From Chapter Eight:
Three billion people are pounding on the gates of the global economy. Climate change and ecosystem depletion are degrading Earth’s carrying capacity and disrupting human communities, with the high potential for much greater disruption to come. We’re only about halfway through the deleveraging behind America’s shaky recovery. Americans want a new lifestyle that the suburban economy cannot deliver. And global infrastructure, systems, and supply chains are fragile, prone to shock and disruption. As we ricochet from crisis to crisis, the international order is unwinding and Americans are getting increasingly concerned, impatient, and angry.
Against this backdrop, we believe America needs a new grand strategy in which our economy does the heavy lifting to lead the global transition to sustainability.
Demographics and macroeconomics have aligned to present an economic engine that can address the nation’s needs: a game-changing, $1.3 trillion annual opportunity. Americans overwhelmingly want a new American dream that could put people and capital back to work. Cities and suburbs are rethinking what constitutes “the good life” and building walkable communities that may rebuild the social fabric. America’s farmers have the opportunity to restore the health of the planet’s life-support system, and get paid better to boot. We are witnessing the beginning of a revolution in resource productivity that can rebuild middle-class lives and wages. Capital is ready for a new investment hypothesis in America, and we can articulate a new grand bargain on oil and gas that could massively accelerate the transition of the energy system, unlocking a multihundred-billion-dollar sector without contributing to climate change.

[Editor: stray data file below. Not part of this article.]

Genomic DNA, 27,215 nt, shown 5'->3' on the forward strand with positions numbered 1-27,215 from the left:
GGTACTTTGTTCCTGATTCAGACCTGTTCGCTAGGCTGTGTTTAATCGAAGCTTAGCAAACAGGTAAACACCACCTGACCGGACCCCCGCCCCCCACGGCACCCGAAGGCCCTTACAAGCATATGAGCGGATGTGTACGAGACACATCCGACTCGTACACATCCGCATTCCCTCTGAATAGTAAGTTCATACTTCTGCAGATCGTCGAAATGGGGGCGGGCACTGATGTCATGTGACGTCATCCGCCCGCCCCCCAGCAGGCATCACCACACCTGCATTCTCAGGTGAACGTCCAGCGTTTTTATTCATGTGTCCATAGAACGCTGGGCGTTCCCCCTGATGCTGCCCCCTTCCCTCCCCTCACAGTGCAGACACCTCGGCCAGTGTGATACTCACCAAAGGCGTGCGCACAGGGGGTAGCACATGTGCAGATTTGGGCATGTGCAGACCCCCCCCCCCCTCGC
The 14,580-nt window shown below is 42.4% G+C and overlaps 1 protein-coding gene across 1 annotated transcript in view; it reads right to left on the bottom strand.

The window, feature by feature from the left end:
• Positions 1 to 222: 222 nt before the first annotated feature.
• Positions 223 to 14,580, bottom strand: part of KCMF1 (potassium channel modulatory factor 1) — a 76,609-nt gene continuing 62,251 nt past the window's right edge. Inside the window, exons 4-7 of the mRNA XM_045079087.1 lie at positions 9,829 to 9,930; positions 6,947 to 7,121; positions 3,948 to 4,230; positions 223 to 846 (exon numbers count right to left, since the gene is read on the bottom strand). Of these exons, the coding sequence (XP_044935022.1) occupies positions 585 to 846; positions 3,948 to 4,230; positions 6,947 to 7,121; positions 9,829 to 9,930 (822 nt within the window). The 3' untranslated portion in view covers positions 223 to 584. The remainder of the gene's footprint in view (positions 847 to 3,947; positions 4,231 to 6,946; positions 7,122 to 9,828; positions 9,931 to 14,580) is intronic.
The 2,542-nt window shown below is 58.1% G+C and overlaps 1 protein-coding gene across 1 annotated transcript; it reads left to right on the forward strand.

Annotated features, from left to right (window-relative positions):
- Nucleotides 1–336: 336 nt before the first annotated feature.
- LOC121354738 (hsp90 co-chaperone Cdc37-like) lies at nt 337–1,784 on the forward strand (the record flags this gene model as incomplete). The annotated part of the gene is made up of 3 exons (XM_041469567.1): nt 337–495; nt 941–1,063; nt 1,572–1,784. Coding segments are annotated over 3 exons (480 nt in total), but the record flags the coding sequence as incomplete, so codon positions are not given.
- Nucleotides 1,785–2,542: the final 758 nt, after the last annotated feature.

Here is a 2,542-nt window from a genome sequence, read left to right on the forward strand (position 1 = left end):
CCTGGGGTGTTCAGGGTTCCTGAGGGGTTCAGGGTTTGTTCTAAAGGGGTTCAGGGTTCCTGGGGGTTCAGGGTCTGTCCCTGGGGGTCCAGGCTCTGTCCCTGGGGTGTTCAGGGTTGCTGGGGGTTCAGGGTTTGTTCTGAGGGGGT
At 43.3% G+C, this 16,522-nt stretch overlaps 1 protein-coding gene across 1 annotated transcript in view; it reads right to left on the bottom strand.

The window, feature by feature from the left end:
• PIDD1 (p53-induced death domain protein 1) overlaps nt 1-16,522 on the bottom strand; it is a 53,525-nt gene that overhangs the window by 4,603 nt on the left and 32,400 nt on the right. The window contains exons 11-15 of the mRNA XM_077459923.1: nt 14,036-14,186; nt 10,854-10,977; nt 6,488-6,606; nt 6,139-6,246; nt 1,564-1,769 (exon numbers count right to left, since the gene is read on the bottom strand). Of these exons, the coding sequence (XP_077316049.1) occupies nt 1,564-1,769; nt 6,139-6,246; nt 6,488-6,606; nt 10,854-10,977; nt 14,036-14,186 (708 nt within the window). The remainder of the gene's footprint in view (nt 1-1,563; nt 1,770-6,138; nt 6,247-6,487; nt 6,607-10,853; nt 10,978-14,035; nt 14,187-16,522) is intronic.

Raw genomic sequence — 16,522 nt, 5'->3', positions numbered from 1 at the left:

Seems like a no-brainer. Problem, meet solution. All we need is to implement.
And there’s the rub. Who’s got this? From our experience in the military, public policy, and the business world, the answer is both simple and bleak: no one.